Class Of 2021 Hopes For Better Graduation, Prom News
2020 graduates received a less than ideal farewell. What will the class of 2021 see when vaccines become increasingly available across Northern Michigan?
Opening event plans are being made, but officials recognize the need to be extremely flexible. “We have several contingent liabilities,” says Dr. John VanWagoner, Superintendent at the Traverse City Area Public Schools. Options considered include both group and individual ceremonies. If COVID-19 conditions continue to worsen, TCAPS would consider virtual ceremonies, although he calls this a last resort.
Traverse City West and Central High Schools are currently scheduled to begin June 6 during the day. Traverse City High School is scheduled for June 4th evening. VanWagoner points to the Kresge Auditorium in the Interlochen Center for the Arts as the most likely place where degrees were traditionally obtained. “Normally it would be at Interlochen, but we’re not sure if it’s allowed,” he says. Another option is Thirlby Field.
He says a final decision will likely be made sometime in May. “It’s too early to call,” says VanWagoner, who will lead a decision-making team with the associate superintendents and directors. “You have to be flexible. As much as people want to get back to normal, there we are. Our final choice is to do it virtual. We absolutely hope to avoid that. “
“It’s a triage mentality,” he continues. “There is no mentor, no one has been through this situation. You are simply making the best decision that you can. We rely heavily on the Grand Traverse Health Department for recommendations and health protocols. “
Regarding other event schedules, such as the prom, a district spokesperson said the goal was to provide memories, celebrations, and opportunities for students and families to honor and recognize their accomplishments. It works according to the current COVID-19 guidelines and develops alternatives for several scenarios. The district will make its plans available to families and the public as soon as they are finalized.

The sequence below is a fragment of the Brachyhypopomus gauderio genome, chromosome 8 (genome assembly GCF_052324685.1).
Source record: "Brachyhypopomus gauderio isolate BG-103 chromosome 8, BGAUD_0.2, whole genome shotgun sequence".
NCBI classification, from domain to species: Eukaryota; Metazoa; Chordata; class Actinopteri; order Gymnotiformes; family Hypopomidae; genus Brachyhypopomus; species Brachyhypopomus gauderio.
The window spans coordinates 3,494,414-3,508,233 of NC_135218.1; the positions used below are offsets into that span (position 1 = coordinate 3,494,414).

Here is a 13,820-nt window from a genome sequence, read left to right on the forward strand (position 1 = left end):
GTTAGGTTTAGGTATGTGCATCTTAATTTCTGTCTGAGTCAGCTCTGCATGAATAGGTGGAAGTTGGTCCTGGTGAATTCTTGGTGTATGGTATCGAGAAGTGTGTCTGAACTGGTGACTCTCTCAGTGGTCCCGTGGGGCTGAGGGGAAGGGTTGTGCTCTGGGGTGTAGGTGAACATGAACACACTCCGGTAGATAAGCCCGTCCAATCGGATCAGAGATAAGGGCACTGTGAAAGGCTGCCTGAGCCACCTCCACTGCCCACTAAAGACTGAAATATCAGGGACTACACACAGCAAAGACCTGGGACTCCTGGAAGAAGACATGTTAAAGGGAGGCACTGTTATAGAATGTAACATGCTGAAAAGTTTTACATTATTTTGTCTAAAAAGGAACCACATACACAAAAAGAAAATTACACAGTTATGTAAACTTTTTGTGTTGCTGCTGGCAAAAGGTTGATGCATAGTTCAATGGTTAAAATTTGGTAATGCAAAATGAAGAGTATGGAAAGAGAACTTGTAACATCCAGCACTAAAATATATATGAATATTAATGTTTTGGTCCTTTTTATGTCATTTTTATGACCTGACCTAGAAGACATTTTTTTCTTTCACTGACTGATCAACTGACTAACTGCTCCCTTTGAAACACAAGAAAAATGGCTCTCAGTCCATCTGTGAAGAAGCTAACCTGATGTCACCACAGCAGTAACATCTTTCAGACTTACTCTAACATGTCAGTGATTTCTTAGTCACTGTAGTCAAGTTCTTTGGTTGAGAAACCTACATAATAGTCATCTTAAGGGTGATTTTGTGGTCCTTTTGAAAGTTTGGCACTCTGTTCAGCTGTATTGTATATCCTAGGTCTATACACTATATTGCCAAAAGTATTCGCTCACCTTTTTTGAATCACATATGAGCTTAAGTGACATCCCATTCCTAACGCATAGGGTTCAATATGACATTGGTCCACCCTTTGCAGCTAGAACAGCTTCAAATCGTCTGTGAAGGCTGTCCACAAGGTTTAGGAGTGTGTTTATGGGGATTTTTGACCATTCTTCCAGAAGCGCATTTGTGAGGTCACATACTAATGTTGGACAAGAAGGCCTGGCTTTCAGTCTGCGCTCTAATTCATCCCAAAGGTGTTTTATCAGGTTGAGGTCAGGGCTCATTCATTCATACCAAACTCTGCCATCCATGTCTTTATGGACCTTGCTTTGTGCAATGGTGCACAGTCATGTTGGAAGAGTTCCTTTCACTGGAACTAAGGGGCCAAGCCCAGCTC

In the Catholic schools of Grand Traverse, as last year, graduation and entry-level exercises will take place in the Pit Spitters Turtle Creek Stadium on May 28th. Social distancing and other health protocols will be in place.
Dr. Erick Chittle, principal at St. Francis High School, said last year that change can be beneficial. “If it hadn’t been for the pandemic, we might never have thought about the possibility of a combined high school diploma and a degree. Last year we teamed up with Pit Spitters Turtle Creek Stadium due to COVID-19 restrictions and the evening was absolutely beautiful. “
The plans for the prom and annual fundraiser for Gladhander are still incomplete. External venues will be considered.
Kingsley Area Schools are currently planning to graduate on June 11th at 7pm. Superintendent Keith Smith says the district’s smaller classes – usually between 90 and 120 students – make it easier to develop alternative plans than in a district the size of TCAPS. “We traditionally have it in the gym. We had it on the soccer field last year, ”he says.
Plans for a prom are to be held in an outdoor venue open only to Kingsley juniors and seniors. Smith says he knows this will disappoint students who are unable to visit their boyfriend or girlfriend from any other location, but he believes this is the safest and most responsible way to hold the event.
“Things have gone remarkably better than expected,” continued Smith, although he is well aware of the challenges the pandemic continues to pose. “What people don’t talk about is children’s mental health.”
A personal passage ceremony will be held in the Milliken Auditorium at Northwestern Michigan College (NMC) on May 1. It is conducted in accordance with state and local COVID-19 guidelines and NMC safety protocols.
Chancellor Cindy Deemer says that students will have to report and that the ceremony will go through in 15-minute sections. You can have up to two guests. Everyone will be masked, and although NMC President Dr. Nick Nissley and others will be present on stage, the entire ceremony will be non-contact.
Students who choose to attend will be notified with their allotted time and other instructions. The ceremony will be streamed on the college’s YouTube channel for those unable to attend in person. After the tour, graduates can continue their celebration outside the museum, where additional guests can attend as per social distancing guidelines.
Sally Smarsty, Student Success Coordinator, says that other major events such as meetings, tutoring, and other such activities were largely conducted through Zoom meetings. She assumes that this also applies to the orientation of the nearly 1,000 students who want to attend college in the fall.
She says college is looking for new ways to do old activities. As an example, she says there will be a movie night outside of North Hall with a large inflatable movie screen so students can be safely separated from each other. “It will not go back to everything as it used to be. We have a lot of non-traditional and commuter students. We’d like to offer things online or in a hybrid way so that maybe some students can join who haven’t done it before. “